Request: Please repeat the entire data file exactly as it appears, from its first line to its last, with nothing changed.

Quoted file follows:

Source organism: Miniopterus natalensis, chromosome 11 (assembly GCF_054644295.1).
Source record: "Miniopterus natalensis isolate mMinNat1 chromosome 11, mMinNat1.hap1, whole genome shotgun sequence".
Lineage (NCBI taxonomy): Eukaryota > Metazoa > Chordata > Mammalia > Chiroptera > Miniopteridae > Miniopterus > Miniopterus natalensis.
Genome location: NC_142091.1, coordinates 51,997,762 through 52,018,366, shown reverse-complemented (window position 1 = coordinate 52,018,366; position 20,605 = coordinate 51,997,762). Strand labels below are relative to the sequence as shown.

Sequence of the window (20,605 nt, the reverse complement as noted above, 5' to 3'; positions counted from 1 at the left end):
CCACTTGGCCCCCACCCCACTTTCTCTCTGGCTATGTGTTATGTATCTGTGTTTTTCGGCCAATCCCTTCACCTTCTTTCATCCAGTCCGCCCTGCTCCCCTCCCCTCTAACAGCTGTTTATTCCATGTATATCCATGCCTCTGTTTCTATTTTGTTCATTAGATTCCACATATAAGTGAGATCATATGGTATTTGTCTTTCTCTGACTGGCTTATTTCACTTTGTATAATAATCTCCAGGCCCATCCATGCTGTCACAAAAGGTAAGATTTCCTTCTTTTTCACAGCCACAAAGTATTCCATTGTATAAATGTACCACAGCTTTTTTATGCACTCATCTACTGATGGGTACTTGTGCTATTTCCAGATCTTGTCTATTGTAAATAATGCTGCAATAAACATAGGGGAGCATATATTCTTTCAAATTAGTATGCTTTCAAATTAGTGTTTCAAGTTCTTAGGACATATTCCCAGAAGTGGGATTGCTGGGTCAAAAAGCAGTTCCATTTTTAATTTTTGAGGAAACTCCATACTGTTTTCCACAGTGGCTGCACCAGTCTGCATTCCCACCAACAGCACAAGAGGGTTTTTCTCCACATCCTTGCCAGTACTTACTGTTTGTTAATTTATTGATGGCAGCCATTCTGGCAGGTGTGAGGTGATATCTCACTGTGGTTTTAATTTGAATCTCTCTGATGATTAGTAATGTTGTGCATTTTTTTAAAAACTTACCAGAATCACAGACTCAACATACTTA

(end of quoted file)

Source organism: Miniopterus natalensis, chromosome 11 (assembly GCF_054644295.1).
Source record: "Miniopterus natalensis isolate mMinNat1 chromosome 11, mMinNat1.hap1, whole genome shotgun sequence".
Lineage (NCBI taxonomy): Eukaryota > Metazoa > Chordata > Mammalia > Chiroptera > Miniopteridae > Miniopterus > Miniopterus natalensis.
Genome location: NC_142091.1, coordinates 51,997,762 through 52,018,366, shown reverse-complemented (window position 1 = coordinate 52,018,366; position 20,605 = coordinate 51,997,762). Strand labels below are relative to the sequence as shown.

Sequence of the window (20,605 nt, the reverse complement as noted above, 5' to 3'; positions counted from 1 at the left end):
CCACTTGGCCCCCACCCCACTTTCTCTCTGGCTATGTGTTATGTATCTGTGTTTTTCGGCCAATCCCTTCACCTTCTTTCATCCAGTCCGCCCTGCTCCCCTCCCCTCTAACAGCTGTTTATTCCATGTATATCCATGCCTCTGTTTCTATTTTGTTCATTAGATTCCACATATAAGTGAGATCATATGGTATTTGTCTTTCTCTGACTGGCTTATTTCACTTTGTATAATAATCTCCAGGCCCATCCATGCTGTCACAAAAGGTAAGATTTCCTTCTTTTTCACAGCCACAAAGTATTCCATTGTATAAATGTACCACAGCTTTTTTATGCACTCATCTACTGATGGGTACTTGTGCTATTTCCAGATCTTGTCTATTGTAAATAATGCTGCAATAAACATAGGGGAGCATATATTCTTTCAAATTAGTATGCTTTCAAATTAGTGTTTCAAGTTCTTAGGACATATTCCCAGAAGTGGGATTGCTGGGTCAAAAAGCAGTTCCATTTTTAATTTTTGAGGAAACTCCATACTGTTTTCCACAGTGGCTGCACCAGTCTGCATTCCCACCAACAGCACAAGAGGGTTTTTCTCCACATCCTTGCCAGTACTTACTGTTTGTTAATTTATTGATGGCAGCCATTCTGGCAGGTGTGAGGTGATATCTCACTGTGGTTTTAATTTGAATCTCTCTGATGATTAGTAATGTTGTGCATTTTTTTAAAAACTTACCAGAATCACAGACTCAACATACTTA